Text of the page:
Iraq vote brings joy and uncertainty
BAGHDAD — The three women in black robes were walking to a polling station when a huge explosion shook the ground. They kept on going, calling out in unison: “We have no fear!”
Young and old, male and female, hobbling with canes, hanging on the backs of friends and even wheeled in an office chair, Iraqis chose to go to the polls Sunday, embracing democracy in defiance of an insurgent threat “to wash the streets of Baghdad with the blood of voters.”
Shiites and Kurds in the ethnically diverse country voted in big numbers and did not conceal their joy. Even turnout in mixed Shiite-Sunni areas of the capital seemed higher than expected, raising the possibility that Sunnis felt safer voting where they blended in.
But some polling stations in the minority Sunni heartland appeared largely deserted or didn’t open at all.
Given the odds against the election even going ahead, however, it was a day of some major successes.
The death toll of 44 killed in insurgent attacks was little changed from the blood-soaked daily norm, although the crash of a British military plane drove home that chaos in Iraq isn’t over yet.
Britain’s Press Association quoted unidentified military sources saying the death toll was “around 10” and it was “highly unlikely” to be more than 15. A Ministry of Defense spokesman said late yesterday that military officials were still trying to reach families of those involved.
The absence of any catastrophic single attack was at least partly a result of heavy security measures, including a ban that kept most cars from streets and body searches for most voters.
“We broke a barrier of fear,” said Mijm Towirish, an election official.
The mere fact the vote came off seemed to ricochet instantly around a world hoping for Arab democracy and fearing Islamic extremism.
“I am doing this because I love my country, and I love the sons of my nation,” said Shamal Hekeib, 53, who walked with his wife 20 minutes to a polling station near his Baghdad home.
“We are Arabs, we are not scared, and we are not cowards,” Hekeib said.
With helicopters flying low and gunfire close by, at least 200 voters stood calmly in line at midday outside one polling station in the heart of Baghdad. Inside, the tight security included at least four body searches, and a ban on lighters, cell phone batteries, cigarette packs and even pens.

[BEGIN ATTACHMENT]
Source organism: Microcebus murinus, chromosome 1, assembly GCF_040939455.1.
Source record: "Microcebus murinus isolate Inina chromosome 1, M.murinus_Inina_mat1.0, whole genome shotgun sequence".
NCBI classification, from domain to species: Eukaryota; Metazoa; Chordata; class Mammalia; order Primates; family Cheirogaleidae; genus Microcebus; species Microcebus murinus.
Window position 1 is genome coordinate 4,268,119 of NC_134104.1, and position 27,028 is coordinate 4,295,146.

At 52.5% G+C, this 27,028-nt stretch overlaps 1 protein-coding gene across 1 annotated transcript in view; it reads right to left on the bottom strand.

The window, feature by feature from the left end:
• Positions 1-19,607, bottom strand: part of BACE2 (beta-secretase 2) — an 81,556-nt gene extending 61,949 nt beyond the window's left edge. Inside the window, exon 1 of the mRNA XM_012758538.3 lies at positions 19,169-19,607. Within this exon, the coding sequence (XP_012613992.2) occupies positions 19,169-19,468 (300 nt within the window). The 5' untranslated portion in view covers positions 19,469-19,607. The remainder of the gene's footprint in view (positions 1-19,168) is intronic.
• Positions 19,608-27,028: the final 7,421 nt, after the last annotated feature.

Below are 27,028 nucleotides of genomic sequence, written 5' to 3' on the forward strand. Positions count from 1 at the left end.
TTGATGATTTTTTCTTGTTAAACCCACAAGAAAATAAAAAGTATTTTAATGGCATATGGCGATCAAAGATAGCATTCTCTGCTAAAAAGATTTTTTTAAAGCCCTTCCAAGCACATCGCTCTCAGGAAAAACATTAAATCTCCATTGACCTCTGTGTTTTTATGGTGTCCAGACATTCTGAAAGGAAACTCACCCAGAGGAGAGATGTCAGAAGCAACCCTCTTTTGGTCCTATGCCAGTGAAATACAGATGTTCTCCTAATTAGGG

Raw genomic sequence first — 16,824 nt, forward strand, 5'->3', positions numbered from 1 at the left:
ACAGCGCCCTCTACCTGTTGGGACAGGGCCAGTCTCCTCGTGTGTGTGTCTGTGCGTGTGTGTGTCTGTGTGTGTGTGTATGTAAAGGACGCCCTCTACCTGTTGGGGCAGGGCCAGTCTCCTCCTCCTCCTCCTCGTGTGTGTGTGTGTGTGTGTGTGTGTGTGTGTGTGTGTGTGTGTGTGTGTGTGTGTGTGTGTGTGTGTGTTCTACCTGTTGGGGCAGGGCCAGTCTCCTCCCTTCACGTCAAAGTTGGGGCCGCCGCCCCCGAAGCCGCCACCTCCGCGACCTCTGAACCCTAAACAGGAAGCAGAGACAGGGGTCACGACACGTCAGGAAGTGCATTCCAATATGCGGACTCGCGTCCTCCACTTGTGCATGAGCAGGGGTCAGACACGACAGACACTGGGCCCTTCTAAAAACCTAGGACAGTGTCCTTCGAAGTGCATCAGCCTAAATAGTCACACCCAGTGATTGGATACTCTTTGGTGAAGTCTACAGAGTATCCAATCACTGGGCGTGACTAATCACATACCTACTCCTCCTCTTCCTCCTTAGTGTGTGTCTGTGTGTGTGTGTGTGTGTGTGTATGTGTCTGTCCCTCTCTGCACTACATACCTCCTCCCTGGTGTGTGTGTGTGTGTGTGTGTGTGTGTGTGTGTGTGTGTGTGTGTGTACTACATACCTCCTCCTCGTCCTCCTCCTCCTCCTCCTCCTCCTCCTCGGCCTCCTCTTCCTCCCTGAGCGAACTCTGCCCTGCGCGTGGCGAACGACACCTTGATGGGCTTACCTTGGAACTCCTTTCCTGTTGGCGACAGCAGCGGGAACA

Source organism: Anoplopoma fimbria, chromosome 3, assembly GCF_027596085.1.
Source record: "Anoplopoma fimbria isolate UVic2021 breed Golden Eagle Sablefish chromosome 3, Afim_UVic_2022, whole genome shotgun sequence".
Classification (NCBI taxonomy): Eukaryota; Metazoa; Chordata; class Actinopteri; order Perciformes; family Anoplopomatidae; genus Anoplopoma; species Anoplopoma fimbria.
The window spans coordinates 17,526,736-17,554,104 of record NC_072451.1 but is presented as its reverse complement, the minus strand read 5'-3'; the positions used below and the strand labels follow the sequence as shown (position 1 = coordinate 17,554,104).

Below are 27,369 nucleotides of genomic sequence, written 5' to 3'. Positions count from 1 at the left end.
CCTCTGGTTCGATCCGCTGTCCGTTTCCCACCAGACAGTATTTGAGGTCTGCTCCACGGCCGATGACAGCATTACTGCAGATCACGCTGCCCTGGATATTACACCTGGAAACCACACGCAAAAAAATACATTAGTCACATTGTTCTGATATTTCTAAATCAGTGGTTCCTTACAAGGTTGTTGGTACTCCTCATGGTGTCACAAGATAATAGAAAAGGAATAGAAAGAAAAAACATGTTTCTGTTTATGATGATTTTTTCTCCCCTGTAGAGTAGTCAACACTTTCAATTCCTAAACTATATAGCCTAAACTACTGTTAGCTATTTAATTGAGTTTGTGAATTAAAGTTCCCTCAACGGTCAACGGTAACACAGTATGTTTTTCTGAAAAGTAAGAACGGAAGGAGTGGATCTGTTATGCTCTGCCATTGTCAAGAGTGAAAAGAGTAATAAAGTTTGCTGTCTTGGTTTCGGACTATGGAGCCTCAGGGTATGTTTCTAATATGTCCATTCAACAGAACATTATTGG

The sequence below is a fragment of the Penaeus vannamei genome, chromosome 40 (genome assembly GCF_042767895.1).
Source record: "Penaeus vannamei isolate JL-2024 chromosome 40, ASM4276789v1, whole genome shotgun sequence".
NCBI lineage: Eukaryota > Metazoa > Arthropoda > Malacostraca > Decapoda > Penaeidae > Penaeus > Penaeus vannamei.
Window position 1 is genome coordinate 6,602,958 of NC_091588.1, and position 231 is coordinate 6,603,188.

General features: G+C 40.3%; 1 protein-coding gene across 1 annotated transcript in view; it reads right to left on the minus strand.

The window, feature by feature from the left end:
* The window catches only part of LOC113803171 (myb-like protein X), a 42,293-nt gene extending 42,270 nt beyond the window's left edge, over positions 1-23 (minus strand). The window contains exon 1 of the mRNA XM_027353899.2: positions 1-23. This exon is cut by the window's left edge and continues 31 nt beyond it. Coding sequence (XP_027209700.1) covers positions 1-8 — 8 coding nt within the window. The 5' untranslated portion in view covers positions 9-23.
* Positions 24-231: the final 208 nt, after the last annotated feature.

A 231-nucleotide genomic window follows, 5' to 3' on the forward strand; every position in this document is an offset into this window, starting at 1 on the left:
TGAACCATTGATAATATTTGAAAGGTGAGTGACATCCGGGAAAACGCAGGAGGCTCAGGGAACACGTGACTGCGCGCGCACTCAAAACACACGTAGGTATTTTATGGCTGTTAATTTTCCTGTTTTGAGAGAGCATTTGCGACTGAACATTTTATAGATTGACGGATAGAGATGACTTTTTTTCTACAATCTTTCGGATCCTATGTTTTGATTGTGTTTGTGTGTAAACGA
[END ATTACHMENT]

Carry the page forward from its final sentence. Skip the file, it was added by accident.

The feeling was sometimes festive.
But for the country’s minority Sunni Arabs, who held a privileged position under Saddam Hussein, the day was not as welcome.
No more than 400 people voted in Saddam’s hometown of Tikrit, and in the heavily Sunni northern Baghdad neighborhood of Azamiyah, where Saddam made his last known public appearance in early April 2003, the four polling places never even opened.
Iraqi election officials said it might take 10 days to determine the winners and said they had no firm estimate of turnout among the 14 million eligible voters. The ticket endorsed by the Shiite Grand Ayatollah Ali al-Sistani was the pre-voting favorite. Interim Prime Minister Ayad Allawi’s slate was also considered strong.
“The world is hearing the voice of freedom from the center of the Middle East,” said President Bush, who called the election a success. He promised the United States would continue training Iraqi soldiers, hoping they can soon secure a country America invaded nearly two years ago to topple Saddam.
Iraqis, the U.S. president said, had “firmly rejected the anti-democratic ideology” of terrorists.
The vote to elect a 275-National Assembly and 18 provincial legislatures was only the first step on Iraq’s road to self-rule and stability. Once results are in, it could take weeks of backroom deals before a prime minister and government are picked by the new assembly.
If that government proves successful by drawing in the minority Sunni Arabs who partly shunned the election, the country could stabilize, hastening the day when 150,000 U.S. troops can go home.
Yesterday, coalition soldiers raced through Baghdad’s streets in Humvees and tried to coax people to vote with loudspeakers in Ramadi, a Sunni city where anti-U.S. attacks are frequent. Iraqi police served as guards at most polling stations and U.S. troops had strict orders to stay away unless Iraqi security forces called for help.
At the Louisiana National Guard headquarters near Baghdad, nervous U.S. officers paced the halls, muttering, “So far, so good,” after the first 30 minutes of polling passed without attacks.
But the violence soon broke out.
While a driving ban seemed to discourage car bombs, the insurgents improvised, strapping on belts of explosives to launch their suicide missions.